I recently received this email from a student:
I have learned the notes to Old Joe Clark and can play the slow version along with the DVD. However, I absolutely cannot translate this to the correct rhythm. I cannot even get the first lick! I am going crazy!
And I answered thusly:
I don't know if it will make you feel any better, but MANY students have trouble with the correct rhythm to Old Joe Clark. It's hard! Remember: the first two notes you play are pick-up notes--before the down beat. The down beat is the third note, the fifth string. My guess is you might be hearing it wrong. If you are hearing the first note you play as the down beat, then you are.....well, let’s just say you’re in trouble! If you can count time, then you can count those first two notes as “and-uh” with the fifth string then becoming “one.”
ASIDE: I’m not much of a time counter myself, but when I was learning banjo I occasionally had need to count time. What worked for me was counting every single note like this: one-ee-and-uh (which would represent four notes), two-ee-and-uh, three-ee-and-uh, four-ee-and-uh. So a simple square roll—3,2,5,1—would count out “one-ee-and-uh.” One syllable for every note. Ignore this if it’s confusing!
Now, if you are worried about the "bounce" or what notes to emphasize, it's way too early for that. Just keep playing the correct notes mechanically for a while as you try to get them into your fingers. Do not try to play fast! I promise it won’t help. After a while, if you are faithful and diligent, the "correct rhythm" will come to you. Don't rush the process!!!!! In fact, you can’t rush the process. (Can you, Marty??) And if you could find someone to play guitar with you, that would help. Especially if the guitar player knows Old Joe to begin with.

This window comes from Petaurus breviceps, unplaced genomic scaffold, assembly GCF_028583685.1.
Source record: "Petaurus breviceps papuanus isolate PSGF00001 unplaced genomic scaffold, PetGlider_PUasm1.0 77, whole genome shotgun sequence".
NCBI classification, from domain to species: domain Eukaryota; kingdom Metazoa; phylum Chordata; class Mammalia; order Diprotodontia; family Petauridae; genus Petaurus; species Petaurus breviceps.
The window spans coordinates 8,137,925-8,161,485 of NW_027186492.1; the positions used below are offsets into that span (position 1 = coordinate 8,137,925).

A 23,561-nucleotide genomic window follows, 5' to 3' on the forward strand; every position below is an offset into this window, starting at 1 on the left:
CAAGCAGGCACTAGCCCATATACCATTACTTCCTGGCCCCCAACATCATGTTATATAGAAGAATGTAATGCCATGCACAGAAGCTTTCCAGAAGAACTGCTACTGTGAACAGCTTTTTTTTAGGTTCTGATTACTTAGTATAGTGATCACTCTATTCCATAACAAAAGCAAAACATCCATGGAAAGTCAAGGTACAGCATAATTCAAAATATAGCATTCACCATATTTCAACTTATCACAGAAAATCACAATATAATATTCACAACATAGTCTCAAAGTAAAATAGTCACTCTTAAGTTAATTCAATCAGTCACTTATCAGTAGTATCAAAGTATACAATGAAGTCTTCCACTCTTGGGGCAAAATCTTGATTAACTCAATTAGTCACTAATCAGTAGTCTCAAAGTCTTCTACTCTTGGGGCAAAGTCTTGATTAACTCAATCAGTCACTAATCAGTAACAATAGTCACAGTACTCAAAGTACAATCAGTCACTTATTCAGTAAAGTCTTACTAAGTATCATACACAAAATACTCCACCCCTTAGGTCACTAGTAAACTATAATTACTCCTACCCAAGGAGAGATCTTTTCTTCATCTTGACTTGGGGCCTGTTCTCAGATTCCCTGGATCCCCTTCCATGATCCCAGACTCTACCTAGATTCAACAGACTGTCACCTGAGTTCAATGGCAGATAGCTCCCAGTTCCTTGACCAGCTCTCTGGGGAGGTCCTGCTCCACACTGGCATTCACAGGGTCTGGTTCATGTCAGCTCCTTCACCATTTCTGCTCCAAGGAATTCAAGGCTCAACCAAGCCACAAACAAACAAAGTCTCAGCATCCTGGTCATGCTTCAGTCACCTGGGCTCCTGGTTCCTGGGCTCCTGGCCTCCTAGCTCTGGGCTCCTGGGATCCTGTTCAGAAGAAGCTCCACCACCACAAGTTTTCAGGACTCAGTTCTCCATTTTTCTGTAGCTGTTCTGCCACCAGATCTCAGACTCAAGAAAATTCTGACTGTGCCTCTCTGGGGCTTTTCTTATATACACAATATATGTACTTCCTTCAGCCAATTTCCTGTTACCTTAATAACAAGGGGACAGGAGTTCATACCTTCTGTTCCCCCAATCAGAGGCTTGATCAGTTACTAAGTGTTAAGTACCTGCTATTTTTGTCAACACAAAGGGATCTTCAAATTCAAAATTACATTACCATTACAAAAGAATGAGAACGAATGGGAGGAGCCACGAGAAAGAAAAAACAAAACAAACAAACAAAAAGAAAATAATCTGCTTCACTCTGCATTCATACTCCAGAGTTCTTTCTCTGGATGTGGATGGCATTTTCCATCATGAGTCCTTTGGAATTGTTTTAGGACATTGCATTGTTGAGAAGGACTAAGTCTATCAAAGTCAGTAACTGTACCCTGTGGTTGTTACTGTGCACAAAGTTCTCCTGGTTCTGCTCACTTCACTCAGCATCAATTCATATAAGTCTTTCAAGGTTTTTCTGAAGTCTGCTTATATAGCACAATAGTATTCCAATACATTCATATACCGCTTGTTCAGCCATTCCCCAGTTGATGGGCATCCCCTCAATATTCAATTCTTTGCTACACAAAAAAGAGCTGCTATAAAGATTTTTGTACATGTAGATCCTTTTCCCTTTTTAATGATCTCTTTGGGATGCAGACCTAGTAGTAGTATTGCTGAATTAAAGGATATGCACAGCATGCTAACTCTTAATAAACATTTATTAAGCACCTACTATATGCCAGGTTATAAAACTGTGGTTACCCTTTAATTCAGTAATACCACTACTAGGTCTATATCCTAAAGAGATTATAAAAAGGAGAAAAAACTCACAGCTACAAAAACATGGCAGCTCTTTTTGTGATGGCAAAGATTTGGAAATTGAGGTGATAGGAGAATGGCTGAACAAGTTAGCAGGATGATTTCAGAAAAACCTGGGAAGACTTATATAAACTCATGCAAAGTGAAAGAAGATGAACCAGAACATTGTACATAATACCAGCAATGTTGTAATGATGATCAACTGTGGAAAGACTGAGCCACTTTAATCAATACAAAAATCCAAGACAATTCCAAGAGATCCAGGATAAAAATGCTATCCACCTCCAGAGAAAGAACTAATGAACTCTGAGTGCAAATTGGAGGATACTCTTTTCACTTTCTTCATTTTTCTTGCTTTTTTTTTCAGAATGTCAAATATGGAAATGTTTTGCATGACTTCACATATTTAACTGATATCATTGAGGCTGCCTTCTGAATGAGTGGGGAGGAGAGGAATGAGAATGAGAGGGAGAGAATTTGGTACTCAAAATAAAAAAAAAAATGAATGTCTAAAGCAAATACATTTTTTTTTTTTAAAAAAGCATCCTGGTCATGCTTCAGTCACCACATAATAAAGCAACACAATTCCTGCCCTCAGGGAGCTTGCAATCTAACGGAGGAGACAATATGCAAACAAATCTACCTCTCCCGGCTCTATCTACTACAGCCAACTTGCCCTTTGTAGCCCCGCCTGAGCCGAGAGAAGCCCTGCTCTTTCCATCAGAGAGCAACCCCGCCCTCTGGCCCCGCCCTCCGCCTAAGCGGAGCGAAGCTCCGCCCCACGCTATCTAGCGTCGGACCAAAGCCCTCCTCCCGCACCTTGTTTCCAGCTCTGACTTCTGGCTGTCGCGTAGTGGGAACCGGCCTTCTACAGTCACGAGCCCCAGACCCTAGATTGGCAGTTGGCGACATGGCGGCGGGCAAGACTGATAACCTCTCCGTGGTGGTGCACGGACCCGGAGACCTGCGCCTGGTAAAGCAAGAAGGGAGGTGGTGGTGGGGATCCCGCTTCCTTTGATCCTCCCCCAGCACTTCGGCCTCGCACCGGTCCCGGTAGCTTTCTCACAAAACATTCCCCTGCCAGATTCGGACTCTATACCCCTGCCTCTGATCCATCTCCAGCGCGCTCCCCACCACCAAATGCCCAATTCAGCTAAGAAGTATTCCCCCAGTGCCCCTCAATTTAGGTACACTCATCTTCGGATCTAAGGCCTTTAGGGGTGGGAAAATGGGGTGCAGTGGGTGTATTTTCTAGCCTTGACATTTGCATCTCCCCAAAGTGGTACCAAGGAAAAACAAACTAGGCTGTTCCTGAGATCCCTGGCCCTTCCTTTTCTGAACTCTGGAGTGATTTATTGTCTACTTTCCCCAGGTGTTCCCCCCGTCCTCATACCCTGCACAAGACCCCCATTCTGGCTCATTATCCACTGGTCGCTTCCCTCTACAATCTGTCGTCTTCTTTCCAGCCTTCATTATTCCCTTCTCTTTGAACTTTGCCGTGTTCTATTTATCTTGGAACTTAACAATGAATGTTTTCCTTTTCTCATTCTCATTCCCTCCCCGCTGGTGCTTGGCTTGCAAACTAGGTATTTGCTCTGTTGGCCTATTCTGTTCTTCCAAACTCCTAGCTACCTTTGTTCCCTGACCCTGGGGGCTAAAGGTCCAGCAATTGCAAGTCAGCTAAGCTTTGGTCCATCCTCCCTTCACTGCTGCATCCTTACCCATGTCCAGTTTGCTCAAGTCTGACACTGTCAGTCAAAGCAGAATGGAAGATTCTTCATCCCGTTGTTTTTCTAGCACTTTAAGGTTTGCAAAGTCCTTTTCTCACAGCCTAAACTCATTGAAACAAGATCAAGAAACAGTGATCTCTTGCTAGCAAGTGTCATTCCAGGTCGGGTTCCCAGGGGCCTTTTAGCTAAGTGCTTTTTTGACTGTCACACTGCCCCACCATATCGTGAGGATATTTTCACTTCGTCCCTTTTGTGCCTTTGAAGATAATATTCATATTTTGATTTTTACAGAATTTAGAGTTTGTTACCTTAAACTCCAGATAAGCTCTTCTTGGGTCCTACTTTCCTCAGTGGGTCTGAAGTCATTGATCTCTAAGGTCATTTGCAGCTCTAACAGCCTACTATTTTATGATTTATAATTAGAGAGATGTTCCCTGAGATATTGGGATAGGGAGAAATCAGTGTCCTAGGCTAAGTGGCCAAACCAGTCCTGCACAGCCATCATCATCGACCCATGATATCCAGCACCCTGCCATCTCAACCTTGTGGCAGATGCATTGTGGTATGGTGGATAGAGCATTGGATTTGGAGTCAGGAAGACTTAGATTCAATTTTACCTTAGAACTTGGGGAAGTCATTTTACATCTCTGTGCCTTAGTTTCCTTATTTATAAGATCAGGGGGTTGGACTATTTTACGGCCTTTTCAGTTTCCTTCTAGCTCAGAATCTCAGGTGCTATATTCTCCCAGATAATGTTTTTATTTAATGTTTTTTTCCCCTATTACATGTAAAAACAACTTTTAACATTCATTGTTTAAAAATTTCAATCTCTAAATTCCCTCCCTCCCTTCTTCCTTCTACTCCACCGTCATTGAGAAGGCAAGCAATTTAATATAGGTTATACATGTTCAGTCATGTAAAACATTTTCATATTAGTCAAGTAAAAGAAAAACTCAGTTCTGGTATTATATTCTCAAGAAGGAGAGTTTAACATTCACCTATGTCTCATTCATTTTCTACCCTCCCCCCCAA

Believe me, there is no trick to learning this, no magic cure. Listen lots to where I play Old Joe with the guitar on Beginning Banjo Volume 2. You might also try the Slow Jam DVD, which includes Old Joe played with a band. You can play along with us, and we leave a hole for you to play by yourself. That should help. Although it might be too fast to play along with at first. But you could listen over and over and over and vamp along. Learning to vamp to the song should help with your understanding of it.
You didn't say how long you'd been playing or using the Murphy Method, but if you are a really new player, or new to playing by ear, then it might be too early for Old Joe. You might need to go back and get some of the “foundation” tunes from Beginning Banjo Volume 1 and Misfits.
Last resort: Hop a plane and come take a lesson with Casey in Nashville or me in Winchester!
But in the meantime, as someone said to me recently (two people, actually!): Patience, patience, patience.
And don’t give up! Good luck!